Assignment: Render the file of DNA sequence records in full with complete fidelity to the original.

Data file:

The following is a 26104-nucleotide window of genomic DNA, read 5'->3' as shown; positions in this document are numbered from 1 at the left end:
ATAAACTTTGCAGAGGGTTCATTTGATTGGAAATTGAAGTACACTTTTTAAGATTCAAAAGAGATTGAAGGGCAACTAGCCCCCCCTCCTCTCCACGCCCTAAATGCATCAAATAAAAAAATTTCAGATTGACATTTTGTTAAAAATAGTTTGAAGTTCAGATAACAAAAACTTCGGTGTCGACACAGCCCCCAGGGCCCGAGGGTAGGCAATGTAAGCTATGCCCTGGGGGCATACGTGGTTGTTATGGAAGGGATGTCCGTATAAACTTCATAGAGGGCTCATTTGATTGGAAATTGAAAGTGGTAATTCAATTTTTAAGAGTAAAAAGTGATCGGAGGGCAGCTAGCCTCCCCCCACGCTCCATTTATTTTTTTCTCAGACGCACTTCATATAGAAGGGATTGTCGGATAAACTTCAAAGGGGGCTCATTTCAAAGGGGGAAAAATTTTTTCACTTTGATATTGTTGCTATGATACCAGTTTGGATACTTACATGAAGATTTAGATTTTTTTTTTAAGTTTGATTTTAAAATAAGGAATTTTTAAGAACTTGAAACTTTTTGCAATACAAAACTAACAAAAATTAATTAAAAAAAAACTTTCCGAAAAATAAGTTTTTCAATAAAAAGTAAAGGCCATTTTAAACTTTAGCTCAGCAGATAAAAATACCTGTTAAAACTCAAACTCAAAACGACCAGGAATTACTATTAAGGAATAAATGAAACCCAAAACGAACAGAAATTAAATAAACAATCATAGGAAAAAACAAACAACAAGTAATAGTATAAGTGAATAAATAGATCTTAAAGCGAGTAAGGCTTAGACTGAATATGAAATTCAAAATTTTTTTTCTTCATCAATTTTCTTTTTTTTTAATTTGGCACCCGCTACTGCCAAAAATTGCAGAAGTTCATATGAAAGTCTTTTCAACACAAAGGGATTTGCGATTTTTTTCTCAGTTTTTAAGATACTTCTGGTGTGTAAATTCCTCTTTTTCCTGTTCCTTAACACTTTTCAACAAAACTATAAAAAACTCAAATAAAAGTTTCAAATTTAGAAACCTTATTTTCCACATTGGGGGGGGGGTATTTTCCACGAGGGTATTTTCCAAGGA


The following is a 26104-nucleotide window of genomic DNA, read 5'->3' as shown; positions in this document are numbered from 1 at the left end:
ATAAACTTTGCAGAGGGTTCATTTGATTGGAAATTGAAGTACACTTTTTAAGATTCAAAAGAGATTGAAGGGCAACTAGCCCCCCCTCCTCTCCACGCCCTAAATGCATCAAATAAAAAAATTTCAGATTGACATTTTGTTAAAAATAGTTTGAAGTTCAGATAACAAAAACTTCGGTGTCGACACAGCCCCCAGGGCCCGAGGGTAGGCAATGTAAGCTATGCCCTGGGGGCATACGTGGTTGTTATGGAAGGGATGTCCGTATAAACTTCATAGAGGGCTCATTTGATTGGAAATTGAAAGTGGTAATTCAATTTTTAAGAGTAAAAAGTGATCGGAGGGCAGCTAGCCTCCCCCCACGCTCCATTTATTTTTTTCTCAGACGCACTTCATATAGAAGGGATTGTCGGATAAACTTCAAAGGGGGCTCATTTCAAAGGGGGAAAAATTTTTTCACTTTGATATTGTTGCTATGATACCAGTTTGGATACTTACATGAAGATTTAGATTTTTTTTTTAAGTTTGATTTTAAAATAAGGAATTTTTAAGAACTTGAAACTTTTTGCAATACAAAACTAACAAAAATTAATTAAAAAAAAACTTTCCGAAAAATAAGTTTTTCAATAAAAAGTAAAGGCCATTTTAAACTTTAGCTCAGCAGATAAAAATACCTGTTAAAACTCAAACTCAAAACGACCAGGAATTACTATTAAGGAATAAATGAAACCCAAAACGAACAGAAATTAAATAAACAATCATAGGAAAAAACAAACAACAAGTAATAGTATAAGTGAATAAATAGATCTTAAAGCGAGTAAGGCTTAGACTGAATATGAAATTCAAAATTTTTTTTCTTCATCAATTTTCTTTTTTTTTAATTTGGCACCCGCTACTGCCAAAAATTGCAGAAGTTCATATGAAAGTCTTTTCAACACAAAGGGATTTGCGATTTTTTTCTCAGTTTTTAAGATACTTCTGGTGTGTAAATTCCTCTTTTTCCTGTTCCTTAACACTTTTCAACAAAACTATAAAAAACTCAAATAAAAGTTTCAAATTTAGAAACCTTATTTTCCACATTGGGGGGGGGGTATTTTCCACGAGGGTATTTTCCAAGGA